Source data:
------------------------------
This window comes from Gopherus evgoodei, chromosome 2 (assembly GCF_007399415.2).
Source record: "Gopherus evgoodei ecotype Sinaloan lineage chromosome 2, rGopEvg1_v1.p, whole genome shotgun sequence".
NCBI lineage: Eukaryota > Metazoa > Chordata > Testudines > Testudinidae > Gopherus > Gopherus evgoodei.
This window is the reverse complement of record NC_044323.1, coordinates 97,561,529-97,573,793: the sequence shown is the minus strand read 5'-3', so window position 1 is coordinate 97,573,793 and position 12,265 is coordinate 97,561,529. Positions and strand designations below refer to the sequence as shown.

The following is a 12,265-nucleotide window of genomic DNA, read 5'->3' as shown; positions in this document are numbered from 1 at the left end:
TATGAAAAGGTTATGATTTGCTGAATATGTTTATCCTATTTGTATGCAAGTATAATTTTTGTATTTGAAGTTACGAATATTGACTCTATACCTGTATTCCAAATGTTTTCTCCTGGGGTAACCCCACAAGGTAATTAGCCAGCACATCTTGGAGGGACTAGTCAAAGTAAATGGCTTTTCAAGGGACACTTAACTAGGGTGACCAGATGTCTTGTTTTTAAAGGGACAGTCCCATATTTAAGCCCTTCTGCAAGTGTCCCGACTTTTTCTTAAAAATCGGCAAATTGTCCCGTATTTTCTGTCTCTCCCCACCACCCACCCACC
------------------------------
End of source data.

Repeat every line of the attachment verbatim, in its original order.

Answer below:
This window comes from Gopherus evgoodei, chromosome 2 (assembly GCF_007399415.2).
Source record: "Gopherus evgoodei ecotype Sinaloan lineage chromosome 2, rGopEvg1_v1.p, whole genome shotgun sequence".
NCBI lineage: Eukaryota > Metazoa > Chordata > Testudines > Testudinidae > Gopherus > Gopherus evgoodei.
This window is the reverse complement of record NC_044323.1, coordinates 97,561,529-97,573,793: the sequence shown is the minus strand read 5'-3', so window position 1 is coordinate 97,573,793 and position 12,265 is coordinate 97,561,529. Positions and strand designations below refer to the sequence as shown.

The following is a 12,265-nucleotide window of genomic DNA, read 5'->3' as shown; positions in this document are numbered from 1 at the left end:
TATGAAAAGGTTATGATTTGCTGAATATGTTTATCCTATTTGTATGCAAGTATAATTTTTGTATTTGAAGTTACGAATATTGACTCTATACCTGTATTCCAAATGTTTTCTCCTGGGGTAACCCCACAAGGTAATTAGCCAGCACATCTTGGAGGGACTAGTCAAAGTAAATGGCTTTTCAAGGGACACTTAACTAGGGTGACCAGATGTCTTGTTTTTAAAGGGACAGTCCCATATTTAAGCCCTTCTGCAAGTGTCCCGACTTTTTCTTAAAAATCGGCAAATTGTCCCGTATTTTCTGTCTCTCCCCACCACCCACCCACC